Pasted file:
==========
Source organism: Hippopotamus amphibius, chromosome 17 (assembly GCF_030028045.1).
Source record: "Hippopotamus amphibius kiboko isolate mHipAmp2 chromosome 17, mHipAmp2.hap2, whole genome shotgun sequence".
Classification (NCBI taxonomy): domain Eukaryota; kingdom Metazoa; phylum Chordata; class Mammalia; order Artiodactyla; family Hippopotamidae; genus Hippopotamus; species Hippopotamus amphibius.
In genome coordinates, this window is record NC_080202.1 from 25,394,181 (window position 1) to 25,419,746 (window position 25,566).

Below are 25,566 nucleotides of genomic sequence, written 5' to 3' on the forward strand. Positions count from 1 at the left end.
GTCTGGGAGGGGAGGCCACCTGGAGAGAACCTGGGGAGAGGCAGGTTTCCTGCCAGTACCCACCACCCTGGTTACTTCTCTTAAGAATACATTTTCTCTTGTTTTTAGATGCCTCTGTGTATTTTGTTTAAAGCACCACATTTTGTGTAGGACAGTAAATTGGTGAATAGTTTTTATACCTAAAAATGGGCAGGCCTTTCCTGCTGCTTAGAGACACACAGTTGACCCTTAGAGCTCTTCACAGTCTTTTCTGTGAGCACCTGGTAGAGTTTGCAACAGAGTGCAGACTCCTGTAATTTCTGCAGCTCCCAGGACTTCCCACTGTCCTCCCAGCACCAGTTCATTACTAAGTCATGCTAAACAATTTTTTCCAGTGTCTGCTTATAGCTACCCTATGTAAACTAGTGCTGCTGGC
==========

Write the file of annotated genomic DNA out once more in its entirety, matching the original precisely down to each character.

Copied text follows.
Source organism: Hippopotamus amphibius, chromosome 17 (assembly GCF_030028045.1).
Source record: "Hippopotamus amphibius kiboko isolate mHipAmp2 chromosome 17, mHipAmp2.hap2, whole genome shotgun sequence".
Classification (NCBI taxonomy): domain Eukaryota; kingdom Metazoa; phylum Chordata; class Mammalia; order Artiodactyla; family Hippopotamidae; genus Hippopotamus; species Hippopotamus amphibius.
In genome coordinates, this window is record NC_080202.1 from 25,394,181 (window position 1) to 25,419,746 (window position 25,566).

Below are 25,566 nucleotides of genomic sequence, written 5' to 3' on the forward strand. Positions count from 1 at the left end.
GTCTGGGAGGGGAGGCCACCTGGAGAGAACCTGGGGAGAGGCAGGTTTCCTGCCAGTACCCACCACCCTGGTTACTTCTCTTAAGAATACATTTTCTCTTGTTTTTAGATGCCTCTGTGTATTTTGTTTAAAGCACCACATTTTGTGTAGGACAGTAAATTGGTGAATAGTTTTTATACCTAAAAATGGGCAGGCCTTTCCTGCTGCTTAGAGACACACAGTTGACCCTTAGAGCTCTTCACAGTCTTTTCTGTGAGCACCTGGTAGAGTTTGCAACAGAGTGCAGACTCCTGTAATTTCTGCAGCTCCCAGGACTTCCCACTGTCCTCCCAGCACCAGTTCATTACTAAGTCATGCTAAACAATTTTTTCCAGTGTCTGCTTATAGCTACCCTATGTAAACTAGTGCTGCTGGC